Restricted Ft Meyers, Florida R.E. Lee Bust

Joined
Jan 28, 2021
Ft Meyers, Florida
R.E. Lee Bust
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On September 22, 2020 the Fort Myers News-Press reported, “After years of contention, the city council voted to keep the [Lee] bust down. The statue has been gone… since the beginning of June. Mayor Randy Henderson [and 5 council members] voted to keep the statue down. The city does not have the bust since it was removed by the Sons of Confederate Veterans (SCV) in June. “

In 2014, Mayor Henderson unveiled a completely restored and refurbished Lee bust. That day he emphasized the connection between the memorial and the county’s past by referencing leaders that had helped the county and city transition from a cow town in the last third of the 19th​ century into one of the leading citrus producers and tourist destinations in the early 1900’s.

In March of 2019, the bust was vandalized. It was found lying on the ground next to its pedestal. The SCV carefully reattached it. Glenn Miller of the Southwest Florida Historical Society commented at that time, “Many people of the Lee County community believe this act of vandalism was a moral obligation. They likely see Lee as a traitor who fought … to defend slavery. On the other side are people who claim that the statue of Lee is merely a tribute to their heritage and has nothing to do with slavery.”

The Lee bust was located in the median on Monroe Street in Fort Myers. Sculpted by Aldo Pero of Italy it rested on a shaft of Georgia granite. Inside the base were a dozen Civil War relics which were included at its erection by James W Clifford, a member of the Civil War Commission and long time collector. They included both Northern and Southern scabbards, bullets, guns, swords, belt buckles and other items.

The bust was dedicated January 6, 1966, Clifford and Edna Roberts, chairs of the Lee Monument Fund placed the cherished relics into the monument base “as a symbol of unity between the North and the South.”

When the county was established in 1887, it was named after General Lee. The leading advocate of the creation of the new county was Francis A Hendry. He was a Confederate veteran and for the county namesake desired “a distinguished and laudable character whom the world esteemed and delights to honor.” At that same 1966 dedication, Hendry’s great-grandson was present and remarked, “My great-grandfather made the motion to name the new county in honor of the South’s noblest son. To that motion there was no debate- only instant and wild acclaim. He spoke of qualities [he] hoped the people [of the new county] would emulate.”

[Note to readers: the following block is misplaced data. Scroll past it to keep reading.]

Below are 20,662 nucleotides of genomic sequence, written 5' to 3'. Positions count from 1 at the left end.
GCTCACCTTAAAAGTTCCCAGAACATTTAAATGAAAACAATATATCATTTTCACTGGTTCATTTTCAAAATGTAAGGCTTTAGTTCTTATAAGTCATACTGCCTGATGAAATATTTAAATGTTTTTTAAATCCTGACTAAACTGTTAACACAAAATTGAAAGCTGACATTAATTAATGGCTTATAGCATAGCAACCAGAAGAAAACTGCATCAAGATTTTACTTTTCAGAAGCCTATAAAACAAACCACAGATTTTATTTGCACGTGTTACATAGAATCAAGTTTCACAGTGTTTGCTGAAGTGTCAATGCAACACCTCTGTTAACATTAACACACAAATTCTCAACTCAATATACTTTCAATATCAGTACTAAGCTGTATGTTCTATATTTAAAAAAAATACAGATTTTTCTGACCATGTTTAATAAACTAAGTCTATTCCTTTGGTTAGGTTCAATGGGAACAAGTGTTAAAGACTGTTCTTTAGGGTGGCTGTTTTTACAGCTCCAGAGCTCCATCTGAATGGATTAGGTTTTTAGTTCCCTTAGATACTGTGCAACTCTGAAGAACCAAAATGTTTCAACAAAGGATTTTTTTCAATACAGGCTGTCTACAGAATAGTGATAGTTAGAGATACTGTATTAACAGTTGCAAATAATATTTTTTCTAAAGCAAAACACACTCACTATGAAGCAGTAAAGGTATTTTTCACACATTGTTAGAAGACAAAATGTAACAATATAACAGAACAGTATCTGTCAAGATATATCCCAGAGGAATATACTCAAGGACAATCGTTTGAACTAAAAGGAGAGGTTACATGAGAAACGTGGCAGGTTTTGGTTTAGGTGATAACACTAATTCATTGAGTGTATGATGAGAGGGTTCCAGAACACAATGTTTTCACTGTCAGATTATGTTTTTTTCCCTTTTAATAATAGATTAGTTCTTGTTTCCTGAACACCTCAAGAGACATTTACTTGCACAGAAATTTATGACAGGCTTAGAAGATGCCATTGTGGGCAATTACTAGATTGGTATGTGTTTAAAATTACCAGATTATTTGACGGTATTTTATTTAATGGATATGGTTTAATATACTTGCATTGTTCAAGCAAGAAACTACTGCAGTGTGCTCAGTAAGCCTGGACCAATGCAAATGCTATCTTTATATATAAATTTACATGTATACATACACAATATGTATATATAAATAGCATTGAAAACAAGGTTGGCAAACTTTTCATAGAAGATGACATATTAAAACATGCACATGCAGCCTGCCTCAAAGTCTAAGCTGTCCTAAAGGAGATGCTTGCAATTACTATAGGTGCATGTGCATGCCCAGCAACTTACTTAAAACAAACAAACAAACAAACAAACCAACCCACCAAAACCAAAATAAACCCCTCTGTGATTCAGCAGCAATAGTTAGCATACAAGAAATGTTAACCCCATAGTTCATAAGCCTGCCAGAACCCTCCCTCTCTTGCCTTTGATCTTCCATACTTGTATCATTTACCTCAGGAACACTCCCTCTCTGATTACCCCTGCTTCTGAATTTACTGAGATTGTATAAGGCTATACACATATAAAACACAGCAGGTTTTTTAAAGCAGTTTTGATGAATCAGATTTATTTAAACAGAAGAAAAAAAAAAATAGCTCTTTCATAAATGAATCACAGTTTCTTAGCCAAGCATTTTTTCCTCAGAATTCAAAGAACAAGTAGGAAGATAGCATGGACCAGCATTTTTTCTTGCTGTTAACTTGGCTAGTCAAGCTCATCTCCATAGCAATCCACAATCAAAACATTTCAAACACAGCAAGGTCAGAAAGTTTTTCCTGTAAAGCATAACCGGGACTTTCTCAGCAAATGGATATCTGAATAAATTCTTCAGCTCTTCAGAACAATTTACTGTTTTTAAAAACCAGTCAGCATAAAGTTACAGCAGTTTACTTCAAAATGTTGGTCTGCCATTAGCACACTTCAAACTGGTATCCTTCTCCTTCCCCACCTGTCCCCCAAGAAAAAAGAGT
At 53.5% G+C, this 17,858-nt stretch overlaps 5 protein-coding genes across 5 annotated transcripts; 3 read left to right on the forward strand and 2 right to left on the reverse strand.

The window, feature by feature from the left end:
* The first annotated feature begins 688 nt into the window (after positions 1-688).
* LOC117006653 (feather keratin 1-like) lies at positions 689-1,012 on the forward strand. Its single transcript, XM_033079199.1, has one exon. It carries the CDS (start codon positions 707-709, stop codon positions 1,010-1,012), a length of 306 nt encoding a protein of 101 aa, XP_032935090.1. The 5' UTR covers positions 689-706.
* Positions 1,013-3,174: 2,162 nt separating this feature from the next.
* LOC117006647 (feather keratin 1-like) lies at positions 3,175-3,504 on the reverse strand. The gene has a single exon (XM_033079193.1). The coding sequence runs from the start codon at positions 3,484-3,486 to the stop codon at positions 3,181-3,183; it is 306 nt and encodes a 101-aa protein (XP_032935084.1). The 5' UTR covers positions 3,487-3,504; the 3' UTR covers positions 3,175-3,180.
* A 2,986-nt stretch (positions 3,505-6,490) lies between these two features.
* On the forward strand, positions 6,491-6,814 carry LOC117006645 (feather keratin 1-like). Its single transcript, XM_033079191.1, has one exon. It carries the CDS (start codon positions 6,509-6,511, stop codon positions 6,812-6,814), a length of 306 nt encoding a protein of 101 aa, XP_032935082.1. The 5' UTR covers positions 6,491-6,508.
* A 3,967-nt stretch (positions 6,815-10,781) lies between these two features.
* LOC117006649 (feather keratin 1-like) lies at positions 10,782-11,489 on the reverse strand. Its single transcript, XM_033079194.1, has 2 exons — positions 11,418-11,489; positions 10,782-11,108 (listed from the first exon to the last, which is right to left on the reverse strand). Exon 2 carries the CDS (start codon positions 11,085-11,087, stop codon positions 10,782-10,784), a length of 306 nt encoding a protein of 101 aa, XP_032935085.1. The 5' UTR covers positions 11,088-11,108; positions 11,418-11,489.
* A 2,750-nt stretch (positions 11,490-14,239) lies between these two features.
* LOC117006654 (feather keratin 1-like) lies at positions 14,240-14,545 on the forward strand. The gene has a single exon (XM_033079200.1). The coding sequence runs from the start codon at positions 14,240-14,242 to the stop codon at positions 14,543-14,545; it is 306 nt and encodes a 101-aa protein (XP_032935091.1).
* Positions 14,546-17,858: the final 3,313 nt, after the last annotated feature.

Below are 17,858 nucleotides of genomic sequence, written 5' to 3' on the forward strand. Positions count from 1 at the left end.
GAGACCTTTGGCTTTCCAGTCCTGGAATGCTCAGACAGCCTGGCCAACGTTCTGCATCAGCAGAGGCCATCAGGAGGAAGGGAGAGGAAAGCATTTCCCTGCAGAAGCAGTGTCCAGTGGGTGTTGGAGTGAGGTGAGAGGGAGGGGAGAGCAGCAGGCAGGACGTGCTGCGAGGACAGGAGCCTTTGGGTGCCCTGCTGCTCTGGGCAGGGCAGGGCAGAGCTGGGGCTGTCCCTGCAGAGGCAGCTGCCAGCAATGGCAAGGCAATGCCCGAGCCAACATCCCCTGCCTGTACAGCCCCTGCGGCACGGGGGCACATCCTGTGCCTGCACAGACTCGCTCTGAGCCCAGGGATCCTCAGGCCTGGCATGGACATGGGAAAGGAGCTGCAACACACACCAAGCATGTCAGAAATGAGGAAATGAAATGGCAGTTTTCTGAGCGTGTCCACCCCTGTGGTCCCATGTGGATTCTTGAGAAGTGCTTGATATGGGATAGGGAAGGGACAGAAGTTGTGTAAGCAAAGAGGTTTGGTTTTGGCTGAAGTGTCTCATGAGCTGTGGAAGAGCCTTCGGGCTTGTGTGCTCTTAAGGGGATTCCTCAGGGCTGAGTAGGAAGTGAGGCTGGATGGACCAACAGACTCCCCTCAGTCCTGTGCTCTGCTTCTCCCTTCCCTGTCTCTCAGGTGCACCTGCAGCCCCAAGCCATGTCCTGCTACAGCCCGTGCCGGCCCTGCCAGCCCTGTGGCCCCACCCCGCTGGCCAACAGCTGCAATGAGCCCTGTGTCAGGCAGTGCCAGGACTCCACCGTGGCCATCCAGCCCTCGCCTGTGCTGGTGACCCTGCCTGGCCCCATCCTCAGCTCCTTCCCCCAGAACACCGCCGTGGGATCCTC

When the bust was restored in 2014, Dr Ted Childress, former professor of history at Jacksonville State University in Jacksonville, Alabama spoke about Hendry and the formation of the county in 1887. “That period … was characterized by greed, labor unrest and political corruption and cronyism. People needed to be reminded of the collective importance of attributes such as honesty and integrity,” stated Childress. “It was not Lee successes and failures on the battlefield that Hendry hoped the citizens would remember. It was Lee’s iron integrity – his devotion to truth,” he added.

In 2018, as opposition to its existence grew, local media reported comments about the bust from some citizens. Colin Cote wrote, “Not only should these monuments to traitors be removed. Lee County should change its name to Lincoln County. .. remove these cankers from view.” In response someone replied, “How is a man a traitor who fights for his home? “

Back to that city council vote in 2020 that ended the public’s access to view the bust. The News-Press made this analysis about the decision, “the statue was erected in the mid 1960’s at the height of Jim Crow.” William Sparrow a speaker on the night of the final vote was asked to comment. He said, “The statue’s removal is a symbolic victory but there is more work to do to make Fort Myers a more equitable community for Blacks and other minorities. These are tiny steps in the right direction.” ​
 
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